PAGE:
Countries which take spatial planning seriously should take planning law and property rights also seriously. There is an unavoidable logical relationship between planning, law, and property rights. However, planning by law and property rights is so familiar and taken for granted that we do not think about the theory behind it. As a result, we do not think abstractly about its strengths and weaknesses, about what can be achieved with it and what not, how it can be improved, how it could be complemented. Such reflections are essential to cope with current and future challenges to spatial planning. This book makes the (often implicit) theory behind planning by law and property rights explicit and relates it to those challenges. It starts by setting out what is understood by planning by law and property rights, and investigates - theoretically and by game simulation - the relationships between planning law and property rights. It then places planning law and property rights within their institutional setting at three different scales: when a country undergoes enormous social and political change, when there is fundamental political debate about the power of the state within a country, and when a country changes its legislation in response to European policy. Not only changing institutions, but also global environmental change, pose huge challenges for spatial planning. The book discusses how planning by law and property rights can respond to those challenges: by adaptive planning), by adaptable property rights, and by public policies at the appropriate geographical level. Planning by law and property rights can fix a local regime of property rights which turns out to be inappropriate but difficult to change. It questions whether such regimes can be changed and whether planning agencies can make such undesirable lock-ins less likely by reducing market uncertainty and, if so, by what means.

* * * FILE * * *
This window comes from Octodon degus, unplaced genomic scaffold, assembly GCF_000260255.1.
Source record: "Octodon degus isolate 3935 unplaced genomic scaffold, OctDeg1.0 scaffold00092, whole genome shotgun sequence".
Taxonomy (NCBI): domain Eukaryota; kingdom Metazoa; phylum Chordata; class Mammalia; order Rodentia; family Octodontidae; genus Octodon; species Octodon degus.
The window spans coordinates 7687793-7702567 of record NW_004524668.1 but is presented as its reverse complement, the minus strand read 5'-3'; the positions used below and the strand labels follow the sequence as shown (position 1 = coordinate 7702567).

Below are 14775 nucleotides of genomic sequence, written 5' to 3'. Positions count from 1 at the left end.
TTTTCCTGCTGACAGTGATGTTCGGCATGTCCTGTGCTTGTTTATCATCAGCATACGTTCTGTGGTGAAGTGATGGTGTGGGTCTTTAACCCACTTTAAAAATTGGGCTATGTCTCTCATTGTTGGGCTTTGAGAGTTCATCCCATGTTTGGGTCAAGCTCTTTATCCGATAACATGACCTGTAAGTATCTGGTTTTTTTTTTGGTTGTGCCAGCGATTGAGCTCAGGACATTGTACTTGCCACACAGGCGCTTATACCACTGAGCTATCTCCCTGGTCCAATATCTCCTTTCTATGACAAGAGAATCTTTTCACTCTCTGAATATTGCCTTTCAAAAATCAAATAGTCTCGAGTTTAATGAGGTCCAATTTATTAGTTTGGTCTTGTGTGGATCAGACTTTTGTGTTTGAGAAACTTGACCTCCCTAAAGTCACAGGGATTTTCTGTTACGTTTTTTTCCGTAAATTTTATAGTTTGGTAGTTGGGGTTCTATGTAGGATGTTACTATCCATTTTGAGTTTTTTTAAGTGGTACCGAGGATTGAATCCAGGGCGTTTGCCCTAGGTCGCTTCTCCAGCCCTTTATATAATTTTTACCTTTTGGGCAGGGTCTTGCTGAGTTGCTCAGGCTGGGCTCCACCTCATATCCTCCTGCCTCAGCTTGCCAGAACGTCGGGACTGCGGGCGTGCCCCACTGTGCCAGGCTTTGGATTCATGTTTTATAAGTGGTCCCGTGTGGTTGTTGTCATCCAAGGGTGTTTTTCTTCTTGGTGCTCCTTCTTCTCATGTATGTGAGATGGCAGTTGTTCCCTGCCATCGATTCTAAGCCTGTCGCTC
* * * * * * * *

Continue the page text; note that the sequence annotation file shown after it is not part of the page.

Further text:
"[A]s a reflection about the various aspects and challenges of planning by property rights, the book is certainly a welcome addition to an area of academic inquiry that is becoming increasingly important and deservedly so." - International Planning Studies, Claudio De Magalha, University College London, UK
Contents: Introduction: why reconsider planning by law and property rights? Thomas Hartmann and Barrie Needham; Part I Methods for Exploring the Possibilities: Interests and rights in property, and their place in land-use; Exploring the effects of property rights using game simulation, Esther Geuting and Barrie Needham. Part II Coping with the Wider Institutional Framework: Planning law reform and change in post-apartheid South Africa, Mark Oranje and Stephen Berrisford; Talking about property rights over tea: discourse and policy in the US and Europe, Harvey M. Jacobs; Managing riverside property: spatial water management in Germany from a Dutch perspective, Thomas Hartmann and Tejo Spit. Part III Coping with Environmental Change: Improving institutional conditions for adaptive planning in the Netherlands, Joost Tennekes; Global climate change and the stability of property rights, A. Dan Tarlock; Government or governance? The challenge of planning for sustainability in the Ruhr, Michael Wegener. Part IV Coping with Uncertainty and Lock-Ins: Planning and uncertainty: how Dutch municipalities try to reduce uncertainty on the market for industrial properties, Huub Ploegmakers and Erwin van der Krabben; The Dutch office space tragedy: unlocking the lock-in, Leonie B. Janssen-Jansen; The fraught relationship and the conflicts in dealing with uncertainty, Edwin Buitelaar; Conclusion, Barrie Needham and Thomas Hartmann; Index.